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Anyone familiar with my articles or the work we do at Inventor Angels knows that our core message to inventors is to conserve resources as much as possible. Simply put, work smart and don’t waste your money. In my last article on going “all in,” I discussed the perils of getting ahead of yourself and investing too much, too soon. Small, well-placed steps are always the better move and they allow you to go forward with control over your venture without ending up a victim of it.
There are many ways to reduce costs and at the same time increase overall chances of success. One of the best things you can do to help ensure successful results is to work backwards. Yes, backwards. You see, most inventors go boldly forward through the development process propelled by a single-minded vision of their finished product. They know what they want it to be and will do whatever it takes to make it that way. When completed, they may very well have a perfect embodiment of their idea - but were they truly successful? Maybe not.
A number of factors govern the successful introduction of a new retail product – market need, appeal, effectiveness, etc. Most of all however, the numbers need to work. Your product can be everything it's meant to be and do everything it’s supposed to do, but if in the end it costs too much, it won’t get very far.
Many inventors fall victim to poor cost viability simply because their sights are only set on completing their product. As such, they miss or ignore the all-important first step of deciding what market-ready parameters it will need to satisfy. Before starting any development work, it is vital to identify successful criteria first and then work backwards from there. Begin by looking at the market and see what comparable products in the category are selling for. That’s your target price range. Does your product have a unique feature that can justify a higher retail price? If so, factor that in, but be conservative. Maybe your product is something that offers similar benefits to others but in a more economical way. If so, plan on offering a lower retail price. When you finally have your target retail price figured out, divide that number by five. Now you have the manufacturing cost your product will need to meet. All your development activities should be geared towards arriving at or below that mark.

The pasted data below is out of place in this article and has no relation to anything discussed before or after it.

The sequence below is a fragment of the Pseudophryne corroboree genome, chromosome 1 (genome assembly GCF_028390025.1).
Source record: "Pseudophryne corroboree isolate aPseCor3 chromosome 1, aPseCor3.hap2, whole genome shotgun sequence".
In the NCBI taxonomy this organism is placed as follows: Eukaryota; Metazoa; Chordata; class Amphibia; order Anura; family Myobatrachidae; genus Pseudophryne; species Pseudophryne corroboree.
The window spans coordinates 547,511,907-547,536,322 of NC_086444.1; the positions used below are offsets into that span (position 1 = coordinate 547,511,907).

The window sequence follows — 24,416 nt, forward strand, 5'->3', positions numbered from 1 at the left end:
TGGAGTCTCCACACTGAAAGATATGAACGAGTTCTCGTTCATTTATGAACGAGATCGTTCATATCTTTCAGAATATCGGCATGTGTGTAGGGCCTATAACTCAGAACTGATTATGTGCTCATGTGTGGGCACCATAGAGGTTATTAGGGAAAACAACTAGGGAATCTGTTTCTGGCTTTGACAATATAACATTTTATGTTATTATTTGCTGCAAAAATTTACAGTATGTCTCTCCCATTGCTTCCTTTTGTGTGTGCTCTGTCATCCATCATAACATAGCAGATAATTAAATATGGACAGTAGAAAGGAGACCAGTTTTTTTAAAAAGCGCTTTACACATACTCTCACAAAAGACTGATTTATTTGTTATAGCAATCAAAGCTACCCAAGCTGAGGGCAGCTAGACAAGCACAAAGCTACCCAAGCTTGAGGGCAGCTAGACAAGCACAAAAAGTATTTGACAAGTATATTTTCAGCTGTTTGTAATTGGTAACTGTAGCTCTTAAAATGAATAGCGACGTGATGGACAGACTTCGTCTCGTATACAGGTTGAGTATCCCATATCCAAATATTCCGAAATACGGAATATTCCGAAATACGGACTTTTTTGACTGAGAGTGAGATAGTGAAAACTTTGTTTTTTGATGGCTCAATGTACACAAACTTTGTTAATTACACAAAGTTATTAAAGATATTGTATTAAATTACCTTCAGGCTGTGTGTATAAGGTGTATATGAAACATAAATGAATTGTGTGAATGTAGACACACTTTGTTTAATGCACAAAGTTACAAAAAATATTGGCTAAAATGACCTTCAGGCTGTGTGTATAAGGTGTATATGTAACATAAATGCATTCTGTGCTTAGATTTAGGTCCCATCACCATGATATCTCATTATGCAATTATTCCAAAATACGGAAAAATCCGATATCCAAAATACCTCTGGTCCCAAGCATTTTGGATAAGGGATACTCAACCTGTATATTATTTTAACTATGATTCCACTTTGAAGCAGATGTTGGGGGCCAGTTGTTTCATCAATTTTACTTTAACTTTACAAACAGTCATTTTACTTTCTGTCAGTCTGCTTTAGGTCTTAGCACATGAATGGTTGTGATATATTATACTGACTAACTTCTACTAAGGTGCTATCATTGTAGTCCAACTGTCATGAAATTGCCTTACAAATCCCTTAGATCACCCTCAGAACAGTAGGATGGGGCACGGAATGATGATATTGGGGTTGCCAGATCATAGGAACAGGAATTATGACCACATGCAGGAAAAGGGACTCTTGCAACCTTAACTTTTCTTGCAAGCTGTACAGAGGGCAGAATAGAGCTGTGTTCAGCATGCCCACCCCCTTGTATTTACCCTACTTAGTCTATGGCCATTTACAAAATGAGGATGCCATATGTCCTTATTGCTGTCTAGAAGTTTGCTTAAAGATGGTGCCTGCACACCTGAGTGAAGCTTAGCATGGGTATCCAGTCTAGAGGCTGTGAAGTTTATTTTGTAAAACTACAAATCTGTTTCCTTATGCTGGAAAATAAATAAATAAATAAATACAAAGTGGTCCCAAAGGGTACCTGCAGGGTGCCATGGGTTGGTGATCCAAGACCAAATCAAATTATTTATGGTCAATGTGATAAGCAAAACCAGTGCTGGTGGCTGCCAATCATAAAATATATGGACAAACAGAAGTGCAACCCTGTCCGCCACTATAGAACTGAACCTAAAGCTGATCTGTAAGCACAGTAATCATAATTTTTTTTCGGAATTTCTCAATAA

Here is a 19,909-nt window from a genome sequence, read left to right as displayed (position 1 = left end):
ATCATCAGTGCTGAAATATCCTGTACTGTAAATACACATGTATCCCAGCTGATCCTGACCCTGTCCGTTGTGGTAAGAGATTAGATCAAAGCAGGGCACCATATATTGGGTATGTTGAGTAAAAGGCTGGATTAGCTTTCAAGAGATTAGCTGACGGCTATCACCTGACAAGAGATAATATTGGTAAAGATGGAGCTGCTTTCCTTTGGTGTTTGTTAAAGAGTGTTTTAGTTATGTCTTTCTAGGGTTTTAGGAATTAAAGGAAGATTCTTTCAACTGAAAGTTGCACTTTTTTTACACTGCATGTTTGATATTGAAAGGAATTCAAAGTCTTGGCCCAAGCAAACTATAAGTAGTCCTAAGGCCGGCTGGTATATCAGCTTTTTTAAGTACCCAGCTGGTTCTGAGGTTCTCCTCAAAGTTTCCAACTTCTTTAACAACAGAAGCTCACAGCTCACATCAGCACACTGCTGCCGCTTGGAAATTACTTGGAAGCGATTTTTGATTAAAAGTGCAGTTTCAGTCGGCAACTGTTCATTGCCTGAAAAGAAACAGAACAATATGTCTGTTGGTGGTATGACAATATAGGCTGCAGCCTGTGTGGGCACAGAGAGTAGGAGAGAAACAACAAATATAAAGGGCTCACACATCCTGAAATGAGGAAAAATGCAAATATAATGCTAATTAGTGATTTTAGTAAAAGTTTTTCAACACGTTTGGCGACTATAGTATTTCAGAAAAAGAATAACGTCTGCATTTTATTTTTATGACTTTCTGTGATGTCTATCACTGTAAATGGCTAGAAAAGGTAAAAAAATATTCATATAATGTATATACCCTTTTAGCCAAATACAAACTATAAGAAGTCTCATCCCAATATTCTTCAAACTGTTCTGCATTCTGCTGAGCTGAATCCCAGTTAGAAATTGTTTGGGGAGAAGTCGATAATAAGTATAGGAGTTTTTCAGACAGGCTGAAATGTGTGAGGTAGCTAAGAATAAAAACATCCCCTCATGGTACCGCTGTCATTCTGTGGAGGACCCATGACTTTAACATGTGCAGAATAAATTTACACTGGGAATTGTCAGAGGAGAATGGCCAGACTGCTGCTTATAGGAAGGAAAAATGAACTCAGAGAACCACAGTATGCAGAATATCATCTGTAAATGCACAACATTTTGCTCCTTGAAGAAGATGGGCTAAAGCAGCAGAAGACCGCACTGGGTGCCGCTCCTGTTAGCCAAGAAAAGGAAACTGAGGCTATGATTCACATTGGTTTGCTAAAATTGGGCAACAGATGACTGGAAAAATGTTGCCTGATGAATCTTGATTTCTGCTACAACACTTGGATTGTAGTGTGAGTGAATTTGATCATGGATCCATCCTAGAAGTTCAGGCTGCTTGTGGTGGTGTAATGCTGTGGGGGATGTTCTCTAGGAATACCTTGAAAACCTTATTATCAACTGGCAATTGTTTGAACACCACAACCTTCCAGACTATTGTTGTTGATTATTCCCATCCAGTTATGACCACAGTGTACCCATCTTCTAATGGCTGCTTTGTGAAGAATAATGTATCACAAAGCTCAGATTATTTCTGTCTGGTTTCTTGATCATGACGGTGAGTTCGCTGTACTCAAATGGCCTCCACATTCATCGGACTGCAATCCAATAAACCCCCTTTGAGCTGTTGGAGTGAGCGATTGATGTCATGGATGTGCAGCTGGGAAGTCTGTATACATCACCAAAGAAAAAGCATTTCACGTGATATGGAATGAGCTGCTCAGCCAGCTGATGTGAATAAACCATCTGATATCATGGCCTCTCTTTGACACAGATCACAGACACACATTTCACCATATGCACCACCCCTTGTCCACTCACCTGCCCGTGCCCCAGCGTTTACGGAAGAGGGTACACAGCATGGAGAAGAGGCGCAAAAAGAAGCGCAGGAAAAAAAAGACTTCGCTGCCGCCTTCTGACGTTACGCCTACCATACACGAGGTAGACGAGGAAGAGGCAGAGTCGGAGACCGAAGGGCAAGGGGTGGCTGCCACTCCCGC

We recently helped an inventor develop a new pet product and like most, he had a vision of how it should be constructed and function. Having evaluated the market first however, we realized that the target retail price for such an item was low which meant compromises to his design. When we faced functional difficulties, most of the solutions considered would have added to the final cost, so we ruled them out as options. It can be frustrating and there are times you may need to decide if the product is viable at all. Sure, you can make it work, but if the resulting product simply costs too much, it can ultimately be just a waste of time. We stuck to our guns and eventually came up with a design that met all the criteria, including cost.
Not long after, we presented it to one of the leading manufacturers in the category. After reviewing, the head of product development replied, “great item, but it will all come down to the numbers.” Since we knew that before we even began and planned accordingly, we were exactly where we needed to be. Just imagine getting that far, only to be denied by a poor manufacturing cost. The last thing you want is to spend time and resources on development, only to realize you need to go back and start over with changes.
Cost is by far the biggest factor, but there are often other issues that need to be considered as well. Do your research, look closely at other products in the category and make a list of essential criteria. Once you have the ideal version of your product that is best positioned for market success, go back to the beginning and get started!
Glen Eckert, Inventor Angels